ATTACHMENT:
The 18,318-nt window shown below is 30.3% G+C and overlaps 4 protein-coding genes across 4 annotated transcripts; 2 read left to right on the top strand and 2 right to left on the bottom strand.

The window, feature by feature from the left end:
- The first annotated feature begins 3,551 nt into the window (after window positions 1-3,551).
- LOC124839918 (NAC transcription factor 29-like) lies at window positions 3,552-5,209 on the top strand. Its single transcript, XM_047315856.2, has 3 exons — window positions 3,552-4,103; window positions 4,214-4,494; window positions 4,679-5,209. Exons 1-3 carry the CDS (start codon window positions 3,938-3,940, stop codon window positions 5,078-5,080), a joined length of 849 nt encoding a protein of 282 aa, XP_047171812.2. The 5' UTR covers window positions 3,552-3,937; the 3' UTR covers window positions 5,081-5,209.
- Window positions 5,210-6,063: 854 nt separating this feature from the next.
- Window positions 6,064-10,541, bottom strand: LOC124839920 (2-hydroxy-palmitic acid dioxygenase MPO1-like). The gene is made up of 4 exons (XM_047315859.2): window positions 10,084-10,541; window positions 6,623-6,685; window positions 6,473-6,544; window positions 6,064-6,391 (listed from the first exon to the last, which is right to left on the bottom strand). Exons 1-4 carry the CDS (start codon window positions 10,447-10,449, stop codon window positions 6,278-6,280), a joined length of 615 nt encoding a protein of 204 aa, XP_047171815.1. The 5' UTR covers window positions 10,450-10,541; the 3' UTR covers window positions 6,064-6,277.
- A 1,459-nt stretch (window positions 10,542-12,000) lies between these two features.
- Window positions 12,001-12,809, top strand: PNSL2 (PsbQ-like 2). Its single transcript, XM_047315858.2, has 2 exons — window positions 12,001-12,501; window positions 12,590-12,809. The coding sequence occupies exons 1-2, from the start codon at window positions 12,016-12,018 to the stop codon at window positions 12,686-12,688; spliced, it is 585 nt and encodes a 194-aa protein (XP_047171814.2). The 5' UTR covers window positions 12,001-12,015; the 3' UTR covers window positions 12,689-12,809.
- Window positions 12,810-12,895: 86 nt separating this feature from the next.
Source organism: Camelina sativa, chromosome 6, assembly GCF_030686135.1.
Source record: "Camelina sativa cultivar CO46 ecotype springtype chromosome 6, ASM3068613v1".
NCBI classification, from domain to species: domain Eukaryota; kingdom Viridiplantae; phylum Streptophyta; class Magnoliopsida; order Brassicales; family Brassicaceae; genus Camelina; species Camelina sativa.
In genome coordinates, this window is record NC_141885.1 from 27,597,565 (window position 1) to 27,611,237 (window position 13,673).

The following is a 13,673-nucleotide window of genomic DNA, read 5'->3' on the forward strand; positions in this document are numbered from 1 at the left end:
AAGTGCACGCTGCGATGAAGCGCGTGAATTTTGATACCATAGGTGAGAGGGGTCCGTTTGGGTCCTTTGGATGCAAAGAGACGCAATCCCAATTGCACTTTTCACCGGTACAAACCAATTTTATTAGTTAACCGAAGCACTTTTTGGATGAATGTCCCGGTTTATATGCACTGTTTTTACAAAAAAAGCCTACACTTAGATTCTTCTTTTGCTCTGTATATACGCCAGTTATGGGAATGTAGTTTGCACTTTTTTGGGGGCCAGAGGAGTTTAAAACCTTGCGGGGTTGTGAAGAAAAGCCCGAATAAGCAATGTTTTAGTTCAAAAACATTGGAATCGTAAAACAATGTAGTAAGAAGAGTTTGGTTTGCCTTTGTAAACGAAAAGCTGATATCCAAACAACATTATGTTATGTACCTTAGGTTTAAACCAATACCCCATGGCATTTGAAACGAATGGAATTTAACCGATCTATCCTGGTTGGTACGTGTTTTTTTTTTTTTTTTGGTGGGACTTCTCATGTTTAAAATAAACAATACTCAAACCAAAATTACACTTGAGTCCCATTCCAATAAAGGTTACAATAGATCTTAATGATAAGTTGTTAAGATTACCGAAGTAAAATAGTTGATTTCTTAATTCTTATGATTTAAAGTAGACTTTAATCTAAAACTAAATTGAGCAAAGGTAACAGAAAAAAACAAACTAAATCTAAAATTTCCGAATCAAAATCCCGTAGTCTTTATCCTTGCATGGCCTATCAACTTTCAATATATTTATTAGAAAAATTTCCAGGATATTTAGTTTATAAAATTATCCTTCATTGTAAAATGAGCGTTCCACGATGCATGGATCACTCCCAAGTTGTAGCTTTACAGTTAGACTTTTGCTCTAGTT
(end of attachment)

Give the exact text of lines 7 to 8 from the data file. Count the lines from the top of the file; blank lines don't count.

- A 1,459-nt stretch (window positions 10,542-12,000) lies between these two features.
- Window positions 12,001-12,809, top strand: PNSL2 (PsbQ-like 2). Its single transcript, XM_047315858.2, has 2 exons — window positions 12,001-12,501; window positions 12,590-12,809. The coding sequence occupies exons 1-2, from the start codon at window positions 12,016-12,018 to the stop codon at window positions 12,686-12,688; spliced, it is 585 nt and encodes a 194-aa protein (XP_047171814.2). The 5' UTR covers window positions 12,001-12,015; the 3' UTR covers window positions 12,689-12,809.